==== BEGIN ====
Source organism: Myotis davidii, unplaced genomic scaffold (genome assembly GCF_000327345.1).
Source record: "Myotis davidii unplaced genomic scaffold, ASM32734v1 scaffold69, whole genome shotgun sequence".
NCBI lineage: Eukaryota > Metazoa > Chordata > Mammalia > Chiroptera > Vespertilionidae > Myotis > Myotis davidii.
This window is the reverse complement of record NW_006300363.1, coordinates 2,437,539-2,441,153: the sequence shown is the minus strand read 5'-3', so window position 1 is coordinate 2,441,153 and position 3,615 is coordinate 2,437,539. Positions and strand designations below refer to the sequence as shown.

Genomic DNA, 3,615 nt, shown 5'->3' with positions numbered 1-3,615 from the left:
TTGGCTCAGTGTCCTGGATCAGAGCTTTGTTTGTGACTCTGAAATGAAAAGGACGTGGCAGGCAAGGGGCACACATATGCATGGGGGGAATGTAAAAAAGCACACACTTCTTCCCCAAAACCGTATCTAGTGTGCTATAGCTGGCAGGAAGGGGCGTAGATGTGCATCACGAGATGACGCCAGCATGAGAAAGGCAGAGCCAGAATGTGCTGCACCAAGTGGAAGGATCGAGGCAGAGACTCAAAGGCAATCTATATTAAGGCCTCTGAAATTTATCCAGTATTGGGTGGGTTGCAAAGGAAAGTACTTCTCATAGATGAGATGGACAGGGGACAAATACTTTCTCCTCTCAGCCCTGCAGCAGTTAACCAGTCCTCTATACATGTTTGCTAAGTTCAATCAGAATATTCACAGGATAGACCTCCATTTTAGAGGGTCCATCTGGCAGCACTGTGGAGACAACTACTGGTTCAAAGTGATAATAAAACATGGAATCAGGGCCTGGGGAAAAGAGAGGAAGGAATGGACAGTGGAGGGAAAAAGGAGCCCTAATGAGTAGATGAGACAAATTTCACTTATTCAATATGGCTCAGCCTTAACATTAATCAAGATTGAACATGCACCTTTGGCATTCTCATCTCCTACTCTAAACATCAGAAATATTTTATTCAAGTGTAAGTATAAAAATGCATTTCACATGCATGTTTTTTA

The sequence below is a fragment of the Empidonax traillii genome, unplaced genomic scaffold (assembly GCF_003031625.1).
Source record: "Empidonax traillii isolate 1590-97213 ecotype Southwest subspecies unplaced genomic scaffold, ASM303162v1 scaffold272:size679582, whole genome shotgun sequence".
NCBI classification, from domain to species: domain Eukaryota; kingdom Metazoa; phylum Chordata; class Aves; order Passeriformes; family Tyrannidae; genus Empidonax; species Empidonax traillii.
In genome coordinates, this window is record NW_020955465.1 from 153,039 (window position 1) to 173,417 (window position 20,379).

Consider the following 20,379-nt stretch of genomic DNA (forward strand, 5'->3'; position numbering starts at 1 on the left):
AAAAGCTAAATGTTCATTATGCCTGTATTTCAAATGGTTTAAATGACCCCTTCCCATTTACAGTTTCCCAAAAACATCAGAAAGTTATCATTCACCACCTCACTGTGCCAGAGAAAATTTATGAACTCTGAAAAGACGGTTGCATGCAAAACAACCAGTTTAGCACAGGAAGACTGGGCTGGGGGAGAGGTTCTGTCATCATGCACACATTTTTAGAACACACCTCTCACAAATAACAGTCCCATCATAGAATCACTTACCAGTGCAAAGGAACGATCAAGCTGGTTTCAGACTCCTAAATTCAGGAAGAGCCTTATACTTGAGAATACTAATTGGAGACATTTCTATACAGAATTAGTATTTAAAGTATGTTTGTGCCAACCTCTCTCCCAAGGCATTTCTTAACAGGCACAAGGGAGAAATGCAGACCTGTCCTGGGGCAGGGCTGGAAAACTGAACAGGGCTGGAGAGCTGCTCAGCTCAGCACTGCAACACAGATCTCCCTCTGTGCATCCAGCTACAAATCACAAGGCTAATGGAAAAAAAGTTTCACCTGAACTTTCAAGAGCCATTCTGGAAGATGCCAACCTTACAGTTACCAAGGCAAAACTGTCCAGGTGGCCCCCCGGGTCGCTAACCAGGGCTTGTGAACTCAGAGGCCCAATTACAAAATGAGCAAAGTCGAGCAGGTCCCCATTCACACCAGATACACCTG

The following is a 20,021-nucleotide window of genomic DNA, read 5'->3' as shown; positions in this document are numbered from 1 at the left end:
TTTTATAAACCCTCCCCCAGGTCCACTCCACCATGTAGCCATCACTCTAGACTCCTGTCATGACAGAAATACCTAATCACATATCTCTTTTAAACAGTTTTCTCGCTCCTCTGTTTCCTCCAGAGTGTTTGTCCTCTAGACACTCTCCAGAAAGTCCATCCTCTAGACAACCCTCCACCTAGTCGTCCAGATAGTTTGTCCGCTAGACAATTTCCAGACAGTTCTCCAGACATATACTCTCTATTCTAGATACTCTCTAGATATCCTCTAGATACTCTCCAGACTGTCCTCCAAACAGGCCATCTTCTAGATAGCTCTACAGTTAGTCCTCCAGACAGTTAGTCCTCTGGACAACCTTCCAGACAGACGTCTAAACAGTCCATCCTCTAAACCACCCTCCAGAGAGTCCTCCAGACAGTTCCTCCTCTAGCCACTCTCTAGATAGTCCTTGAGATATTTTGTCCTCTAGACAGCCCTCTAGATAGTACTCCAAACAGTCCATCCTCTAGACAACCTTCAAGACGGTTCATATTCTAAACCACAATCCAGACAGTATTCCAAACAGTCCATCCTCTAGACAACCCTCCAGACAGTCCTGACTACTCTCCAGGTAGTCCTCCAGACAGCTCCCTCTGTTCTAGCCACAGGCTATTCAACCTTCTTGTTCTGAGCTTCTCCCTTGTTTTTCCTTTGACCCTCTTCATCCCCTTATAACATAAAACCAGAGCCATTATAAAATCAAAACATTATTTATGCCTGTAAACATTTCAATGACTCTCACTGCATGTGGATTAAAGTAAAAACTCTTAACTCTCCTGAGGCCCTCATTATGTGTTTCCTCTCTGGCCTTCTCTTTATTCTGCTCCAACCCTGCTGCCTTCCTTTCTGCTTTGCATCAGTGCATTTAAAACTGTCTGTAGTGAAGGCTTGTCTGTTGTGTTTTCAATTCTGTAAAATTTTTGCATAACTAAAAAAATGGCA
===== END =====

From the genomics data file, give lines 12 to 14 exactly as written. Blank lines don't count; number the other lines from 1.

AAAAGCTAAATGTTCATTATGCCTGTATTTCAAATGGTTTAAATGACCCCTTCCCATTTACAGTTTCCCAAAAACATCAGAAAGTTATCATTCACCACCTCACTGTGCCAGAGAAAATTTATGAACTCTGAAAAGACGGTTGCATGCAAAACAACCAGTTTAGCACAGGAAGACTGGGCTGGGGGAGAGGTTCTGTCATCATGCACACATTTTTAGAACACACCTCTCACAAATAACAGTCCCATCATAGAATCACTTACCAGTGCAAAGGAACGATCAAGCTGGTTTCAGACTCCTAAATTCAGGAAGAGCCTTATACTTGAGAATACTAATTGGAGACATTTCTATACAGAATTAGTATTTAAAGTATGTTTGTGCCAACCTCTCTCCCAAGGCATTTCTTAACAGGCACAAGGGAGAAATGCAGACCTGTCCTGGGGCAGGGCTGGAAAACTGAACAGGGCTGGAGAGCTGCTCAGCTCAGCACTGCAACACAGATCTCCCTCTGTGCATCCAGCTACAAATCACAAGGCTAATGGAAAAAAAGTTTCACCTGAACTTTCAAGAGCCATTCTGGAAGATGCCAACCTTACAGTTACCAAGGCAAAACTGTCCAGGTGGCCCCCCGGGTCGCTAACCAGGGCTTGTGAACTCAGAGGCCCAATTACAAAATGAGCAAAGTCGAGCAGGTCCCCATTCACACCAGATACACCTG

The following is a 20,021-nucleotide window of genomic DNA, read 5'->3' as shown; positions in this document are numbered from 1 at the left end:
TTTTATAAACCCTCCCCCAGGTCCACTCCACCATGTAGCCATCACTCTAGACTCCTGTCATGACAGAAATACCTAATCACATATCTCTTTTAAACAGTTTTCTCGCTCCTCTGTTTCCTCCAGAGTGTTTGTCCTCTAGACACTCTCCAGAAAGTCCATCCTCTAGACAACCCTCCACCTAGTCGTCCAGATAGTTTGTCCGCTAGACAATTTCCAGACAGTTCTCCAGACATATACTCTCTATTCTAGATACTCTCTAGATATCCTCTAGATACTCTCCAGACTGTCCTCCAAACAGGCCATCTTCTAGATAGCTCTACAGTTAGTCCTCCAGACAGTTAGTCCTCTGGACAACCTTCCAGACAGACGTCTAAACAGTCCATCCTCTAAACCACCCTCCAGAGAGTCCTCCAGACAGTTCCTCCTCTAGCCACTCTCTAGATAGTCCTTGAGATATTTTGTCCTCTAGACAGCCCTCTAGATAGTACTCCAAACAGTCCATCCTCTAGACAACCTTCAAGACGGTTCATATTCTAAACCACAATCCAGACAGTATTCCAAACAGTCCATCCTCTAGACAACCCTCCAGACAGTCCTGACTACTCTCCAGGTAGTCCTCCAGACAGCTCCCTCTGTTCTAGCCACAGGCTATTCAACCTTCTTGTTCTGAGCTTCTCCCTTGTTTTTCCTTTGACCCTCTTCATCCCCTTATAACATAAAACCAGAGCCATTATAAAATCAAAACATTATTTATGCCTGTAAACATTTCAATGACTCTCACTGCATGTGGATTAAAGTAAAAACTCTTAACTCTCCTGAGGCCCTCATTATGTGTTTCCTCTCTGGCCTTCTCTTTATTCTGCTCCAACCCTGCTGCCTTCCTTTCTGCTTTGCATCAGTGCATTTAAAACTGTCTGTAGTGAAGGCTTGTCTGTTGTGTTTTCAATTCTGTAAAATTTTTGCATAACTAAAAAAATGGCA